Since no one else seemed to be paying attention, I stated that my husband had taken Joseph to fetch the chair. He gawked at me in surprise and I wondered if women, Amish and Englishers alike, were not meant to pipe up unless requested to do so.
A glance at the wall clock confirmed my suspicion that we were not going to make it into town to hear the gospel concert.
When J. finally returned with Joseph, two little boys and the chair, I said to him that we might as well run home, check on the cow and put on clean clothes to attend the fish fry.
Elizabeth and Caroline were instantly at our side, begging to go with us "to see the cow."

At home we took turns hastily changing into fresh clothes.  Elizabeth and Caroline asked for drinks of water.
They were rather shocked to find that we had cats in the house.
The Amish do not keep cats and dogs as pets and they are not tolerated indoors.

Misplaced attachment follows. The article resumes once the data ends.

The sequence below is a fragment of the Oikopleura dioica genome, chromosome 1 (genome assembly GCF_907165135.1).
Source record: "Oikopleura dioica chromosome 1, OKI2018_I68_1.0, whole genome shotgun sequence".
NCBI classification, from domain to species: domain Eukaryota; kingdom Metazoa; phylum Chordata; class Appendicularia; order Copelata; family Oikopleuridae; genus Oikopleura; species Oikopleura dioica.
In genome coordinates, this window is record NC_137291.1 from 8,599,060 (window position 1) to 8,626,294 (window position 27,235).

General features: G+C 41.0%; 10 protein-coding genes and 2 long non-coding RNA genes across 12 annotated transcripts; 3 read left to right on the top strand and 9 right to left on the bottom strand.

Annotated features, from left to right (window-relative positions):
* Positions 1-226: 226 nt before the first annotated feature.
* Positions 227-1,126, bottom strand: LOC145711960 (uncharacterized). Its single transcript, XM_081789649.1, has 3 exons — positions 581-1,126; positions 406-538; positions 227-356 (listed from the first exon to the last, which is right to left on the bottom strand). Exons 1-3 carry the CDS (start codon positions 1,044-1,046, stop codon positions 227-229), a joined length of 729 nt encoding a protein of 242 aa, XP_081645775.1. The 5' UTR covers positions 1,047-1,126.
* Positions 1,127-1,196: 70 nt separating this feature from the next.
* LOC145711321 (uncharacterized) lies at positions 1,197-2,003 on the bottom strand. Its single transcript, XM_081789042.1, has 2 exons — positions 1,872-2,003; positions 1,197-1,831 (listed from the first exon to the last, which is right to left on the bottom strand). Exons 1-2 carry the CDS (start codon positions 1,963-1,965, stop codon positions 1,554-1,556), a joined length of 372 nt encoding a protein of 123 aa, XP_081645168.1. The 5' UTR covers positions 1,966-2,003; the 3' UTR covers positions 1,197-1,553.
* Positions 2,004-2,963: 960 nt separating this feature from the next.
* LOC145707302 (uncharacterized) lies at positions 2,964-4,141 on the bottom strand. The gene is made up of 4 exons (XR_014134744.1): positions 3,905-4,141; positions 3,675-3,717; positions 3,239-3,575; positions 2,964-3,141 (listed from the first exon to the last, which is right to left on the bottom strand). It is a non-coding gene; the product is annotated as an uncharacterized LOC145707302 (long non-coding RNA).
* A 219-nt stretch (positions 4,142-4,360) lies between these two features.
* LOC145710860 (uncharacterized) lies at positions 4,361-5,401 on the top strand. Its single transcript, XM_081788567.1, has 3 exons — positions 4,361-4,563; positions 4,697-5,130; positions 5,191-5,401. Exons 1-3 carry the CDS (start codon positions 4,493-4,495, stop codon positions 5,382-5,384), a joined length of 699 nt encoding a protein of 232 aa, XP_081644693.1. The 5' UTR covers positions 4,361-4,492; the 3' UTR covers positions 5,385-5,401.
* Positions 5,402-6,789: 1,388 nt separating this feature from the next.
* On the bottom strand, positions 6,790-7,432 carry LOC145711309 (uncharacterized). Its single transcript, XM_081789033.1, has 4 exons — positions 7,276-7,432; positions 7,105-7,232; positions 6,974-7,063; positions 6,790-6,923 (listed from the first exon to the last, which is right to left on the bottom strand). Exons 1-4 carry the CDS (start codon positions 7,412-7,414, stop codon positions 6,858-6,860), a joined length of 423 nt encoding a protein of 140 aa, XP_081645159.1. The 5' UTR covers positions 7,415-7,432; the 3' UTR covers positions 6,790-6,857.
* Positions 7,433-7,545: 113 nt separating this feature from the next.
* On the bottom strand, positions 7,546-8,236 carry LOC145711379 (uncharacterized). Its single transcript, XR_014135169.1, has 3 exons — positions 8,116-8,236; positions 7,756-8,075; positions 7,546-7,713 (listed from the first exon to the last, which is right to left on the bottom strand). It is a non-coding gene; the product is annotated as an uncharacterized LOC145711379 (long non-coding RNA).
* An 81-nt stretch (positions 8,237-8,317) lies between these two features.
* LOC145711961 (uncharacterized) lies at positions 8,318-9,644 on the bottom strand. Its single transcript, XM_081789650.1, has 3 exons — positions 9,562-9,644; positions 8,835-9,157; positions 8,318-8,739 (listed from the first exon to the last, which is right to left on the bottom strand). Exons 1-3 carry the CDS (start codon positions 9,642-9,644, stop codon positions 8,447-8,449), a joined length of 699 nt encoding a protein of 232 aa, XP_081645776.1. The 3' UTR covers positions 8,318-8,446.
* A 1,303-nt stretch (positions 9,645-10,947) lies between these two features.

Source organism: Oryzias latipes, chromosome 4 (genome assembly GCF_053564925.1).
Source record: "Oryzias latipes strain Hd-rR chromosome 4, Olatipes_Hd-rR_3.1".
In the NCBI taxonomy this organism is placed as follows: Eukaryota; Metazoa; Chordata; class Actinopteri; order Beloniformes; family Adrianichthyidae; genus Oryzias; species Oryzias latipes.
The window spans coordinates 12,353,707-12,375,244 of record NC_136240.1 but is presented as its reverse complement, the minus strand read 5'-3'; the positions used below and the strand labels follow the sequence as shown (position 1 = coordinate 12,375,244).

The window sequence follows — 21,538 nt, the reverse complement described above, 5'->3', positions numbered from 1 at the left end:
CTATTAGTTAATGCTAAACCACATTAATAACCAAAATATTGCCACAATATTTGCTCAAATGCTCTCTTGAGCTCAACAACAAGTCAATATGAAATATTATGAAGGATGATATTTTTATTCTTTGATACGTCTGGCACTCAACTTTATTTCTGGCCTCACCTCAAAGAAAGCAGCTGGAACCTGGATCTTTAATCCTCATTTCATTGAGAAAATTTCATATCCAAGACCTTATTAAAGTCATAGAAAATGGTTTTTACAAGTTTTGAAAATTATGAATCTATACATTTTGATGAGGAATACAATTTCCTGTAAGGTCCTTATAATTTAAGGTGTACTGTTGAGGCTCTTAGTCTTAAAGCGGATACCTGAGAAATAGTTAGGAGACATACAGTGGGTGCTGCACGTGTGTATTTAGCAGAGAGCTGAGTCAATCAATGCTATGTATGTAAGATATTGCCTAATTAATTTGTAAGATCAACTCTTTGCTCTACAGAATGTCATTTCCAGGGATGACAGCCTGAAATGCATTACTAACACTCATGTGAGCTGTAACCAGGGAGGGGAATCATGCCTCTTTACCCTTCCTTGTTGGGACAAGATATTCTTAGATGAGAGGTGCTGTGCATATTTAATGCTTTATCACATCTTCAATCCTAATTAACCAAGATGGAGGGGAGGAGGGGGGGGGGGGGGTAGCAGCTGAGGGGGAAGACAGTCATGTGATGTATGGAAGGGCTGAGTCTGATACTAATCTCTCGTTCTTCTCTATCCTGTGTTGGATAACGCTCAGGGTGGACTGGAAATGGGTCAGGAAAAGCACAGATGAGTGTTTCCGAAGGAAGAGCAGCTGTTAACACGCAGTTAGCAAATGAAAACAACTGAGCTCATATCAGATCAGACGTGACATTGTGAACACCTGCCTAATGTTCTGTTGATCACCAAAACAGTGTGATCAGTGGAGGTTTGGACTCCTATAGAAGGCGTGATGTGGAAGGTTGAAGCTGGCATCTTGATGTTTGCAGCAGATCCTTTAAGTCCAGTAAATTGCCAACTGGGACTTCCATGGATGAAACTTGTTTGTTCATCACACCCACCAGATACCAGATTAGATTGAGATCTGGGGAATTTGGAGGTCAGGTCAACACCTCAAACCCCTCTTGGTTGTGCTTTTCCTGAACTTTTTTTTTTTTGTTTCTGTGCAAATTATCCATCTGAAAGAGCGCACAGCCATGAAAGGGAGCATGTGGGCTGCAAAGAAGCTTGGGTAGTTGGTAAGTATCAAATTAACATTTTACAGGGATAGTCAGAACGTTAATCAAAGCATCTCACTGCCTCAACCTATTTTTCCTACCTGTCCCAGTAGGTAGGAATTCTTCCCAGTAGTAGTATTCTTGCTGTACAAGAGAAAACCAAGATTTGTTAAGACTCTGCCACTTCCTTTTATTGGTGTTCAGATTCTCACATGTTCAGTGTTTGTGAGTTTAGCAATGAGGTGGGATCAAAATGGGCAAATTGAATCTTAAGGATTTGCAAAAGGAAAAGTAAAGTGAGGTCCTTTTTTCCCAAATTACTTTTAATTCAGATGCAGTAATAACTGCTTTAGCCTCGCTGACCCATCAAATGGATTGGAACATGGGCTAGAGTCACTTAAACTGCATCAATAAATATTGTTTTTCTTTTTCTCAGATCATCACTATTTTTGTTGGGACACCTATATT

"Take a picture of the cow," the girls clamoured.
Dory, calm after her morning exertions, obliged.
[When we returned to the clubhouse the little girls, bustling with importance, towed me off to display Dory's photo to their father and brothers.]

Bringing up the rear on the way to the car, I snapped the above photo.
Caroline is in the green frock, Elizabeth in brown.
Serving was in full swing when we returned to the clubhouse.
Teenage girls piled food on each plate as we passed down the line.  The small building swelled with noise and heat.
We made our way with heaped plates to where several long tables had been set up outside under awnings.
These were apparently the "childrens' tables" but no one seemed to mind that we were there.
I noted with interest that among the attending Amish families girls far out-numbered the males of any age.

Several neighborhood couples we have met were also at the fish fry.
It was one of the simplest gatherings I have enjoyed in years, with overtones of old-fashioned church suppers
or village fairs.
The display of baked goods for sale was so impressive, such a tribute to the women's talents and industry that I dragged J. over to help choose what we would bring home.
A loaf of white bread, carrot cupcakes decorated with orange sugar, a plate of oatmeal chocolate cookies.
As Delilah commented, it was "an upside down day"--a memorable day.